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Fairbanks Feature: The Next Station Will Be . . . (the third and last in a series)

James D. Van Trump Library | Frank B. Fairbanks Transportation Archive | Fairbanks Features

Showcasing a variety of materials located in the Frank B. Fairbanks Rail Transportation Archive

No. 17 Presentation

Fairbanks Feature: The Next Station Will Be . . . (the third and last in a series)

This feature in “A New Train of Thought” is the third and last in a three-part series highlighting the 13-volume series of The Next Station Will Be . . . , published by The Railroadians of America, Inc. (For the other two articles, please read Fairbanks Features 15 & 16.) Volume 7 is featured in this article: ERIE RR, PORT JERVIS, SUSQUEHANNA, and SCRANTON.

The 13-volume series was published mostly in the 1970s, from glass plate slides taken of railroad stations in 1910. These books are no longer in print and thus are getting very hard to find; some volumes are into the rare status. Frank Fairbanks donated most of the issues, and patron-donated funds made it possible to purchase the rest, when and if they came on the market. We were just recently able to complete the set.

The first two articles in this three-part series featured pictures of some of the old stations, mostly found in northern Pennsylvania and southern New York along the Erie Line. This article was inspired by a photo caption in Volume 7 that appeared under a large three-story wooden building at Hancock, New York. The caption read:

AMERICAN HOTEL at Hancock was noted for the tragic love story of Fannie Read (1845-1932) who lived her life in the building waiting seventy years for her lover, Lieutenant John Bellows, who never returned. Fanny never retired until the midnight train had departed.

This caption encourages the reader to find out more of the heart-breaking story––and more of the story can be found on the internet in old newspaper articles. For the complete story, come to the Fairbanks Archive to read all the details, but in brief, the story is as follows, according to the Middletown Times Herald (August 13,1938).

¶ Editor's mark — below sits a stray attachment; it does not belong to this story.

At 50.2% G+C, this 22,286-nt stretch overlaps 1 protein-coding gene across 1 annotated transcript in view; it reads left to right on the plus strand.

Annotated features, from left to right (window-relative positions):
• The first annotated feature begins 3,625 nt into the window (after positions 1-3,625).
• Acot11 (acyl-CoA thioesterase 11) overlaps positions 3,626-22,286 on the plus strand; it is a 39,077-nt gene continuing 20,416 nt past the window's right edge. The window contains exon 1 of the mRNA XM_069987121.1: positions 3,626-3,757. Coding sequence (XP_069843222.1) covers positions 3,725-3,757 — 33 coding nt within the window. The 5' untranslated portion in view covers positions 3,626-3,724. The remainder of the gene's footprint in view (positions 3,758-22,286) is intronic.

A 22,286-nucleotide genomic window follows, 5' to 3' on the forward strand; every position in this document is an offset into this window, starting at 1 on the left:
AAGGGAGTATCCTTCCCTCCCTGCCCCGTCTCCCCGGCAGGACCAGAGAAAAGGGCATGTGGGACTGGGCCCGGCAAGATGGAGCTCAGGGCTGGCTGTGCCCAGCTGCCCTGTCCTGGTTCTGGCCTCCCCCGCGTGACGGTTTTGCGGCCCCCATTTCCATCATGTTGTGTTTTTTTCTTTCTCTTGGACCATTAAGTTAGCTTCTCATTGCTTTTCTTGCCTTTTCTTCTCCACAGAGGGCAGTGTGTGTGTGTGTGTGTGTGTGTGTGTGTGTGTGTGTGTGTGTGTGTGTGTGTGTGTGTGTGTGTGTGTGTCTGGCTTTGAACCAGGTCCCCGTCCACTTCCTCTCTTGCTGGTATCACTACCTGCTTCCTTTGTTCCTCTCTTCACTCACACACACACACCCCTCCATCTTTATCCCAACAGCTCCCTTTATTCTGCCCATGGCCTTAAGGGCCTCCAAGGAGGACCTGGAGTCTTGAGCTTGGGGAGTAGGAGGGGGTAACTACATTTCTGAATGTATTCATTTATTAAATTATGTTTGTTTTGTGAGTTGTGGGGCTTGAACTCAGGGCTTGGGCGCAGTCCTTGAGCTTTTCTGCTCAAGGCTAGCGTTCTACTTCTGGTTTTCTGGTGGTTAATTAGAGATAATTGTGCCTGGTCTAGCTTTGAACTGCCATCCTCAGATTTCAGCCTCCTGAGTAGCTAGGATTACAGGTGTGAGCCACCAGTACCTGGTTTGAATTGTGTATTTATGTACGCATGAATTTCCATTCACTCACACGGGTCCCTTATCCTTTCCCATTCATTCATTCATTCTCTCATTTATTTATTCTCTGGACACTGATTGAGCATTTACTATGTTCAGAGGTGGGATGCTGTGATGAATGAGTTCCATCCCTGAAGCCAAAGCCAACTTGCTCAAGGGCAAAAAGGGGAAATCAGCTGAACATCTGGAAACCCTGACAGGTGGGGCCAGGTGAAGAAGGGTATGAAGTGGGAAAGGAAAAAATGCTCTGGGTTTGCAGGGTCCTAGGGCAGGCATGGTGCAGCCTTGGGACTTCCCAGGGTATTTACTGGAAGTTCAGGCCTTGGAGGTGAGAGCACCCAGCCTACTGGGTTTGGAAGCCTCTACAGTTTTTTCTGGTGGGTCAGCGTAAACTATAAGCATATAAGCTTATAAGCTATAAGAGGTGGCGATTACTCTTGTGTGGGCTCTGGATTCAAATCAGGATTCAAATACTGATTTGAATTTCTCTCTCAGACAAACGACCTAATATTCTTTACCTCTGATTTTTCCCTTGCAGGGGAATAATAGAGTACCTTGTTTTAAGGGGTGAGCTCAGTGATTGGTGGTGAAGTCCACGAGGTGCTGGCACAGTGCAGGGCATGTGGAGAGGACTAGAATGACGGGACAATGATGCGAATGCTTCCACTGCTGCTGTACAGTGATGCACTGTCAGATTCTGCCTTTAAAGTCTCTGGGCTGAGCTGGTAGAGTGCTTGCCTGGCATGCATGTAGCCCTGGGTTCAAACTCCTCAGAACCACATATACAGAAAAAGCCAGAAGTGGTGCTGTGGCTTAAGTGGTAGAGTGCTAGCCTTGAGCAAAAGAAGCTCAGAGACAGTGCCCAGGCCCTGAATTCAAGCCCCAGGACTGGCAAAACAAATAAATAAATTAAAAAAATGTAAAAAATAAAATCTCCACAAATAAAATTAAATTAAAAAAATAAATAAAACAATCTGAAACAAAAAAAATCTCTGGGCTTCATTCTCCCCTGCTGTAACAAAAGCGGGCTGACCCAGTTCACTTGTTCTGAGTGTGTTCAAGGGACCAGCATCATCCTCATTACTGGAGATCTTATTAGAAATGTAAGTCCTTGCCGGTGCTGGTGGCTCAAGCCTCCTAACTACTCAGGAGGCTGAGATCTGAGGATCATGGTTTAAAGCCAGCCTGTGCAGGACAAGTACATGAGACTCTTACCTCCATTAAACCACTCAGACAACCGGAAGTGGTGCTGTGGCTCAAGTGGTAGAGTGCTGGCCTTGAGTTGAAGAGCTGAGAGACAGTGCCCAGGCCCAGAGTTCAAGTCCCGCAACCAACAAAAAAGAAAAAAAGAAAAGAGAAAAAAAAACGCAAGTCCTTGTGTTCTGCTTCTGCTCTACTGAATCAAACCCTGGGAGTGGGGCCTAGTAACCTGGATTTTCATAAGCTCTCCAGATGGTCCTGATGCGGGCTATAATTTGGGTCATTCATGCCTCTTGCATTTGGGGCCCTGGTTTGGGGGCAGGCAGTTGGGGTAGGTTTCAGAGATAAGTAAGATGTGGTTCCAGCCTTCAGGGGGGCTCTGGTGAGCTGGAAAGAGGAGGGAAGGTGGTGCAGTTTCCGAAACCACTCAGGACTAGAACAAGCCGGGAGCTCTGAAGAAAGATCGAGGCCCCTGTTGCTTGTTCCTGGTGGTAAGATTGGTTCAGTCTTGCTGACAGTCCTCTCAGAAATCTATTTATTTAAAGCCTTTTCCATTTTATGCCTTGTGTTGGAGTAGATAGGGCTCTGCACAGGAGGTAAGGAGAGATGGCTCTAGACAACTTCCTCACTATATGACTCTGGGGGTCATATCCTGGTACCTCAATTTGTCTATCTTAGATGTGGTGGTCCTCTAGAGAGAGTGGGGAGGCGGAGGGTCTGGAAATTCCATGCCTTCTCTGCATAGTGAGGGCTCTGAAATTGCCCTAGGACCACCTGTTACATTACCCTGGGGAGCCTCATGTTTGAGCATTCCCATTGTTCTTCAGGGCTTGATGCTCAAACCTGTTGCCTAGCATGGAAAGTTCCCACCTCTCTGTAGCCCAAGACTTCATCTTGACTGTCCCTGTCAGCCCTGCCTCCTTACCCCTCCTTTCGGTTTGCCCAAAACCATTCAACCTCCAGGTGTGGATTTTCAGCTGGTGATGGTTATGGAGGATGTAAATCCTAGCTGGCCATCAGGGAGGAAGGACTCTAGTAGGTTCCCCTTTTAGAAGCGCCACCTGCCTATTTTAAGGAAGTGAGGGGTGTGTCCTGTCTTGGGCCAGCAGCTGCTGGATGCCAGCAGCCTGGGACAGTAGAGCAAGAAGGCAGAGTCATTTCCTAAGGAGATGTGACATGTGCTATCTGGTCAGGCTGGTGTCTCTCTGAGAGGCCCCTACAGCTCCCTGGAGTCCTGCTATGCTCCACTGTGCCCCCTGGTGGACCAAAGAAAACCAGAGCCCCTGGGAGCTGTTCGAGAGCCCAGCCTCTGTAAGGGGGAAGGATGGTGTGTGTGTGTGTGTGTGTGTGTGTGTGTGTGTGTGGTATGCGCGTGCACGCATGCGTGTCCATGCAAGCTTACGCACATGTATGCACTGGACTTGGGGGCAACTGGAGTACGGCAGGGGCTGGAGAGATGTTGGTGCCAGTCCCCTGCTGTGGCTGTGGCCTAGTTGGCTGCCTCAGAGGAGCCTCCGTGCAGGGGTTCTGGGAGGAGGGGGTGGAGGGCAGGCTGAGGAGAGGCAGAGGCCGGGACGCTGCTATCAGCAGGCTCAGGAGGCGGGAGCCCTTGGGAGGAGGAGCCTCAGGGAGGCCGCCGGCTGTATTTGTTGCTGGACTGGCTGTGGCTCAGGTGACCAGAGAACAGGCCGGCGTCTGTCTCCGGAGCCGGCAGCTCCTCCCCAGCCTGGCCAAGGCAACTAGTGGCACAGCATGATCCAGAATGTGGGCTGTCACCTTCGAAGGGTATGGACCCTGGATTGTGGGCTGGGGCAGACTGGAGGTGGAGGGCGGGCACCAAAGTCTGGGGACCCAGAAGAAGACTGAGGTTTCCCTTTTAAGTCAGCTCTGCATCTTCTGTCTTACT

During the Civil War, the American Hotel was a stopping place for soldiers on their way to and from battle. The Delaware Regiment 101st Infantry group, along with others, was often there. Fannie was 18 to 20 years old, the popular and pretty piano-playing daughter of the hotel owner. Life was exciting with all these soldiers coming and going, and one stole her heart: John Bellows. Fannie’s father was many times very upset with these wild young men, who often did not pay their bills and caused other troubles.

When John became the love of Fannie’s life, her father was not at all pleased. Her father ordered this young officer out of the hotel, at which point Fannie locked herself in her room, where her father had ordered her to go, and she vowed never to leave it. She never did. For the next 70 years of her life (she lived to be 90, dying in 1932), Fannie waited each night at the window with a lighted candle, until the midnight train passed by, hoping John would disembark. He never did. She spent the last two years of her life at the Binghamton State Hospital in Binghamton, New York, not aware of where she was. Thankfully, she was also unaware of her home being razed and its contents sold at auction.

Visit the Archive to read the complete story––and to discover why the officer never returned.

Sometimes in the summer breeze you can still hear Fannie playing her rosewood piano.

The following illustrations from the Fairbanks Archive help document the story.

  1. The American Hotel in Hancock, in 1862, when the story began.
  2. Page five, Middletown Times Herald, August 13, 1938
  3. Enlargement of Hotel Auction notice, August 13, 1938
  4. Fannie Read before she became a recluse.
  5. Fannie’s Café today (in search engine, Fannie’s Café in Hancock, New York)

The Frank B. Fairbanks Rail Transportation Archive is open by appointment on Mondays, from 10:00 a.m. to 5:00 p.m. Use of the archive is free to PHLF members (one of the benefits!); non-members are assessed a $10 use fee.

The Archive is located on the fourth floor of The Landmarks Building at Station Square, in the offices of the Pittsburgh History & Landmarks Foundation.

To schedule an appointment, email the Librarian James Halttunen:

Pittsburgh History & Landmarks Foundation

100 West Station Square Drive, Suite 450

Pittsburgh, PA 15219

Phone: 412-471-5808  |  Fax: 412-471-1633